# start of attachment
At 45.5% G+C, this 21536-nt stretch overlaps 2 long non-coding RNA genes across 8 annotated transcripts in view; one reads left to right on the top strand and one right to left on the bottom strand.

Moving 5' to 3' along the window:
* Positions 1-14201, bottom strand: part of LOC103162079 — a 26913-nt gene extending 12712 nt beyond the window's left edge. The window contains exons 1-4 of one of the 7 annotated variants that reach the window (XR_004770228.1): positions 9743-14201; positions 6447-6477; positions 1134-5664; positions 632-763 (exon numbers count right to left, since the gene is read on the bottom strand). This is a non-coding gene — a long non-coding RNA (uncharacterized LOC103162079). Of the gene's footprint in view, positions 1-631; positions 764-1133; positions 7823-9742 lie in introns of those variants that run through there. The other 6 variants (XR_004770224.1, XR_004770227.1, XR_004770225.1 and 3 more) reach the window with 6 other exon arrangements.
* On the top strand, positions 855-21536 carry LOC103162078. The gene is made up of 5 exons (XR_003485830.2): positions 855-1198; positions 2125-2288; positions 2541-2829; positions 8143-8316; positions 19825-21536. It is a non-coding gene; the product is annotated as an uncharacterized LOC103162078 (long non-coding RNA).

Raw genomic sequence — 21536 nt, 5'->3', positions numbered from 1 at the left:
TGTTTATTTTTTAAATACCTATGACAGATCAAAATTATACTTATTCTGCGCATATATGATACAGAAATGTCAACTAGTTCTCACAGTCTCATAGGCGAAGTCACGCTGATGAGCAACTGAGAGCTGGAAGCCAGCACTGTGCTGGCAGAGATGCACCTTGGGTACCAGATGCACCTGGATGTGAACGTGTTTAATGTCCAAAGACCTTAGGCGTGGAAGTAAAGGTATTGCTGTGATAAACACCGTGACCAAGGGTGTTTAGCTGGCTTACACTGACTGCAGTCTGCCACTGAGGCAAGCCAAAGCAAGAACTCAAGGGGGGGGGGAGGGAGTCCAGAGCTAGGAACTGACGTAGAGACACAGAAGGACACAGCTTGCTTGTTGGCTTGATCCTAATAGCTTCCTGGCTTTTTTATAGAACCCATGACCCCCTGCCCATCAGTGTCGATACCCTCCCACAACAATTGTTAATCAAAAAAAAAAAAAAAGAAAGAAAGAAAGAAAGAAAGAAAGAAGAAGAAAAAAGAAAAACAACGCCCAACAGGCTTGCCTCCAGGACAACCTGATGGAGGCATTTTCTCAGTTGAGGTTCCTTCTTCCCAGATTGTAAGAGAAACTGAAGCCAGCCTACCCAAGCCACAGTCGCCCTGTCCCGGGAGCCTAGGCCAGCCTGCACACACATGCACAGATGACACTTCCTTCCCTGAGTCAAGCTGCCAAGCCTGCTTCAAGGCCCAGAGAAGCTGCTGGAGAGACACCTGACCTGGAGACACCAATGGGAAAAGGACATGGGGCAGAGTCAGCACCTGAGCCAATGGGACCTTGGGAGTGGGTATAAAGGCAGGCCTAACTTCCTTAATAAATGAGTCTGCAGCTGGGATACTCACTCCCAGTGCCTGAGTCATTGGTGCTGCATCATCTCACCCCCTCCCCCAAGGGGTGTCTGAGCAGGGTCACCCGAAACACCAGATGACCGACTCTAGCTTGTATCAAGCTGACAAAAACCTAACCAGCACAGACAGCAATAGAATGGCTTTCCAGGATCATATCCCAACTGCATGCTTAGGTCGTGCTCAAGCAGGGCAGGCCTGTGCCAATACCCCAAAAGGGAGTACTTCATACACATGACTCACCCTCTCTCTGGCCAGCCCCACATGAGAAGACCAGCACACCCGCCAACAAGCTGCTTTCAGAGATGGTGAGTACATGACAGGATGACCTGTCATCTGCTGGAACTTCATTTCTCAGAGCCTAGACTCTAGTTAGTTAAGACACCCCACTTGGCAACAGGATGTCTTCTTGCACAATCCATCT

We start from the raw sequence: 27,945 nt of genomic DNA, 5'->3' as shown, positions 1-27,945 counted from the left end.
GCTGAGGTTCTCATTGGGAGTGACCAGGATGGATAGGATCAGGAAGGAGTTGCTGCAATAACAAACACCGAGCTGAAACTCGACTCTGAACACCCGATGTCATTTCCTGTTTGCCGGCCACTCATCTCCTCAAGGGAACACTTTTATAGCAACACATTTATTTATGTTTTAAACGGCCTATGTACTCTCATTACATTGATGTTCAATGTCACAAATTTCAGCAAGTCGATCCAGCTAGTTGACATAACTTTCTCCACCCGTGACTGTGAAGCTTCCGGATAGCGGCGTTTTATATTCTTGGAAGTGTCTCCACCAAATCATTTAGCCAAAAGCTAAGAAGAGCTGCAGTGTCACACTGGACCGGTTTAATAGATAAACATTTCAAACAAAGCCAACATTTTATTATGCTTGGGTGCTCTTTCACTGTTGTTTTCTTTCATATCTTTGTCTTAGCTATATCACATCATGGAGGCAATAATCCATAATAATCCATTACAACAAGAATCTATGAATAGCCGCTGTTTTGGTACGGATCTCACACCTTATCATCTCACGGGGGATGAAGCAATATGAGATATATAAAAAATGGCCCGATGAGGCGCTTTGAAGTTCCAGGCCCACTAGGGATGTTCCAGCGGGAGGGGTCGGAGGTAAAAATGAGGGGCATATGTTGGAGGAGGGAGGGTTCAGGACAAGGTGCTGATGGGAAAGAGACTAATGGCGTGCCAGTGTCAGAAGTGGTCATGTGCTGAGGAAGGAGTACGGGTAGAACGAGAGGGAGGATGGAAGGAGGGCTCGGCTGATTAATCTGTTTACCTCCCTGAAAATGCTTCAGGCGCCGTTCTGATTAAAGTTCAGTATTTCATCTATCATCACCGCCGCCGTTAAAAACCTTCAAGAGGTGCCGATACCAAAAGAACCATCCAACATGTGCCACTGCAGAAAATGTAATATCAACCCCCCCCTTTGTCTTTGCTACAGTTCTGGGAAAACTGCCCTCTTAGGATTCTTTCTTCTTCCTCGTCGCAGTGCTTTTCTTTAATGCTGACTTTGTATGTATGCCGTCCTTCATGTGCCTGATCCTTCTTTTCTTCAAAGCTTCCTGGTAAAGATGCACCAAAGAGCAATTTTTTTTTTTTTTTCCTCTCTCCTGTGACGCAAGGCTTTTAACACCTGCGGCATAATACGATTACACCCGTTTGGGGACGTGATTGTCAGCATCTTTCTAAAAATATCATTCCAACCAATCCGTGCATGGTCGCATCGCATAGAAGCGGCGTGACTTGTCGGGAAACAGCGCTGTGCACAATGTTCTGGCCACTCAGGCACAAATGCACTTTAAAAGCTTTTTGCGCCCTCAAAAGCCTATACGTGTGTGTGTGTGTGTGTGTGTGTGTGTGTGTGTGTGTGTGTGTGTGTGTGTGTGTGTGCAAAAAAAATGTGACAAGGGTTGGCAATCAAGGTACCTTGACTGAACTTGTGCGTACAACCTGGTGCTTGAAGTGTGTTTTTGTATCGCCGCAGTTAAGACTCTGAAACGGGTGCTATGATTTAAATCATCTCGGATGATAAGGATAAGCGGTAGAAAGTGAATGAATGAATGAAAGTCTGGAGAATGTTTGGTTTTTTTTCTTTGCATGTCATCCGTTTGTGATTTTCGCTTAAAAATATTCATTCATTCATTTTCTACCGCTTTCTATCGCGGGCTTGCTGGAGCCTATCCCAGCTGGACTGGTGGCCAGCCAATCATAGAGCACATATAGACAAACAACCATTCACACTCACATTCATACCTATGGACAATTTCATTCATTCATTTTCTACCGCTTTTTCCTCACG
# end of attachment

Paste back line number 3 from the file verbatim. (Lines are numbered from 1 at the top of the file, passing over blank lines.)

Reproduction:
* Positions 1-14201, bottom strand: part of LOC103162079 — a 26913-nt gene extending 12712 nt beyond the window's left edge. The window contains exons 1-4 of one of the 7 annotated variants that reach the window (XR_004770228.1): positions 9743-14201; positions 6447-6477; positions 1134-5664; positions 632-763 (exon numbers count right to left, since the gene is read on the bottom strand). This is a non-coding gene — a long non-coding RNA (uncharacterized LOC103162079). Of the gene's footprint in view, positions 1-631; positions 764-1133; positions 7823-9742 lie in introns of those variants that run through there. The other 6 variants (XR_004770224.1, XR_004770227.1, XR_004770225.1 and 3 more) reach the window with 6 other exon arrangements.